the applicant, however, reveals that it can be restored to its original two-lane width with no 4(f) impact. Federal agencies have already expressed concern regarding the GTCRC’s analysis of 4(f), and one, the US Fish and Wildlife Service, has indicated that should restoring the Cass Road Bridge indeed have no 4(f) impact they would oppose the construction of a new bridge, such as Hartman-Hammond, across the Boardman River.  The permit should also be denied under the WPA and the ILSA because the GTCRC failed to properly conduct their analysis of feasible and prudent alternatives. The South Airport Road Widening alternative was approved by the applicant even though it failed to meet purpose and need. The GTCRC applied a criteria that is not part of the purpose and need nor one of the project goals and rejected the SmartRoads alternative. The GTCRC then did not apply that same criteria to its two approved alternatives, South Airport Road Widening and Hartman-Hammond, a test that both of which would have failed. The applicant’s use of arbitrary and incidental criteria also too narrowly defines the purpose of the project and has limited a complete analysis of feasible and prudent alternatives.  C.High Quality of the Natural and Recreational Resources Impacted by the Project  While the focus of this comment is on the feasible and prudent alternatives to the project, it is important to recognize the high value of the resources that would be impacted by building a new four lane bridge through the Boardman River valley. This is especially the case when the alternativ e involves rebuilding an already existing bridge that would require no new natural resources impacts.  The project calls for 26,600 cubic feet of fill in 4.35 acres of wetland. Much of the fill will destroy existing conifer swamps, or mixed conifer-hardwood swamps. These wetlands are notable for both their high quality and their rarity in the area. Dr. Barbara Madsen, a botanist and professor of wetland ecology at the University of Michigan, analyzed the proposal for Hartman-Hammond on behalf of the Michigan Land Use Institute,et al. Madsen Report, Attachment to the Comments on the “Hartman-Hammond Road Connector” submitted by the MLUI,et al Madsen explains in her report that Grand Traverse County has lost 94% of this type of wetland.. Dr. She also notes that the conifer and mixed conifer-hardwood swamps that would be lost are of very high quality: The Boardman River swamps are particularly important in the county for their size, quality, and association with the river. In this stretch of river there are approximately 75 acres of continuous swamp on the west side of the river (with  2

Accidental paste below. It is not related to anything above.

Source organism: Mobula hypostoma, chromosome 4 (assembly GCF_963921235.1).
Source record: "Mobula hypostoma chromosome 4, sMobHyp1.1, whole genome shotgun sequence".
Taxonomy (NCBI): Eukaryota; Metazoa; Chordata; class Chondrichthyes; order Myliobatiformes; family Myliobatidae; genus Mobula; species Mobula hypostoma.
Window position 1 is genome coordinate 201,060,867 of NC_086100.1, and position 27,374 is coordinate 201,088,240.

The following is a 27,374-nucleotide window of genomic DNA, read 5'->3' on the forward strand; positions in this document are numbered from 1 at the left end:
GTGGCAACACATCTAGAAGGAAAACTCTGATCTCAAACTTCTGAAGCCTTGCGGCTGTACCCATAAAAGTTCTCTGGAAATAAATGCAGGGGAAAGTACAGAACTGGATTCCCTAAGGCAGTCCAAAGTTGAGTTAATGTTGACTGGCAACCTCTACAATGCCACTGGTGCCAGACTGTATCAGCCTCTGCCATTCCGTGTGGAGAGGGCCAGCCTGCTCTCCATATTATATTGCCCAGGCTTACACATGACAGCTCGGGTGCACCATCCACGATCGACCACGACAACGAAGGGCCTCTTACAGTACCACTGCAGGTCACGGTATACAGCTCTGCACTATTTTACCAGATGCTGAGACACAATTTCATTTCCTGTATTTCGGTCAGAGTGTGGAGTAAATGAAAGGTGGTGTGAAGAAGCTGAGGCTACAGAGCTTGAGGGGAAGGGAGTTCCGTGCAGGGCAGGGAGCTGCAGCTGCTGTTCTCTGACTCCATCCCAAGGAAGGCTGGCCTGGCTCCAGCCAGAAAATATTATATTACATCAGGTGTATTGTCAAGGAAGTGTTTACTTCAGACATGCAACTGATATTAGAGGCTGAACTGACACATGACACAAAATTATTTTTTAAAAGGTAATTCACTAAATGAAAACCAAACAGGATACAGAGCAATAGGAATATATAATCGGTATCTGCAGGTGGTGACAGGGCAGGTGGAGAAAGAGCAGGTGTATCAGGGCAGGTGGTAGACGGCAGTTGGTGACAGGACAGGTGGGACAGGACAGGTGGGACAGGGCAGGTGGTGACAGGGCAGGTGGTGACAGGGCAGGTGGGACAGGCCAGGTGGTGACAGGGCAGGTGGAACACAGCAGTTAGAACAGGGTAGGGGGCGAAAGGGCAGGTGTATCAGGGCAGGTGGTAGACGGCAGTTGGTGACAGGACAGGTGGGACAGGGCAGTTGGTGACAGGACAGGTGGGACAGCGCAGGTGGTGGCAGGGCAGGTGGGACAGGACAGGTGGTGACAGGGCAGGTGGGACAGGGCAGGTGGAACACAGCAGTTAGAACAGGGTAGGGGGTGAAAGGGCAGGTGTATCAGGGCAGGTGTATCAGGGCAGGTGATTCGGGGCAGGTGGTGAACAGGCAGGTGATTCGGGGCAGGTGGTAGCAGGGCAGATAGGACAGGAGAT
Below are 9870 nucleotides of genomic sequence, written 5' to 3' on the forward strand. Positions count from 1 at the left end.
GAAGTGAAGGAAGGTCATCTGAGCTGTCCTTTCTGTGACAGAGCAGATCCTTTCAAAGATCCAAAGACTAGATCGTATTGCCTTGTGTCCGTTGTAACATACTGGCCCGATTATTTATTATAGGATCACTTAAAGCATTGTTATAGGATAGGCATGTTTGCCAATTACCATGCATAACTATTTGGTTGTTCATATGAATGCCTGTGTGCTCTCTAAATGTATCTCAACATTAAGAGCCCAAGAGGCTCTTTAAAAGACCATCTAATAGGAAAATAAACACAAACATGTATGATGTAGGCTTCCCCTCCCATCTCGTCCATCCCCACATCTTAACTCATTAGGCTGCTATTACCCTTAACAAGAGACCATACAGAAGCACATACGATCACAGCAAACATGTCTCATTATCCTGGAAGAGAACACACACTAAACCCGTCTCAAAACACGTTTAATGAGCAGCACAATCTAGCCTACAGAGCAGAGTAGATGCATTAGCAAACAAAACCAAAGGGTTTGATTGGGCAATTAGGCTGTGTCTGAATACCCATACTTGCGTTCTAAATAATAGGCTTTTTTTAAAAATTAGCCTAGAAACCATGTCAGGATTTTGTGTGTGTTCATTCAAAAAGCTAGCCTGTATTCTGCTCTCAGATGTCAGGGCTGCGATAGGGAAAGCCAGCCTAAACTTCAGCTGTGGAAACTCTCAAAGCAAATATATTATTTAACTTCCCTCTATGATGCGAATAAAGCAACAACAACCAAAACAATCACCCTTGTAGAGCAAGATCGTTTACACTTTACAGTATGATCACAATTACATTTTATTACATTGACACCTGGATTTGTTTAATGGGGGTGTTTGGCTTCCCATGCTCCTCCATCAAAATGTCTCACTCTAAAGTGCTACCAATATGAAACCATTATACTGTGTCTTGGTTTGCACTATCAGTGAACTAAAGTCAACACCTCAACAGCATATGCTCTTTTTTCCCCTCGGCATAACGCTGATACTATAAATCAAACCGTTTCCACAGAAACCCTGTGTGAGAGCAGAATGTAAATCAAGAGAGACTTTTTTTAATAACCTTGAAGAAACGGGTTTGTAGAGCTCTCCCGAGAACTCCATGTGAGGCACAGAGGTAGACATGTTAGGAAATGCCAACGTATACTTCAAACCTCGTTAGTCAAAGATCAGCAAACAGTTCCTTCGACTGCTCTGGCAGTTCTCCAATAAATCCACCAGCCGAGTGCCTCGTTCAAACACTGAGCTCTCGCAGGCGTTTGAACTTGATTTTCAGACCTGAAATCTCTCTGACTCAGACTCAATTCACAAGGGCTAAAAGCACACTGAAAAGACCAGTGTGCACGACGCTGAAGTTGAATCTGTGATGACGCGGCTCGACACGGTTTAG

some smaller inclusions of other wetland types), and about 34 acres on the east side. The continuous area covered by an ecosystem type is essential to its ecological value, and fragmentation of habitats is a major cause of loss of biodiversity.Id, page 2.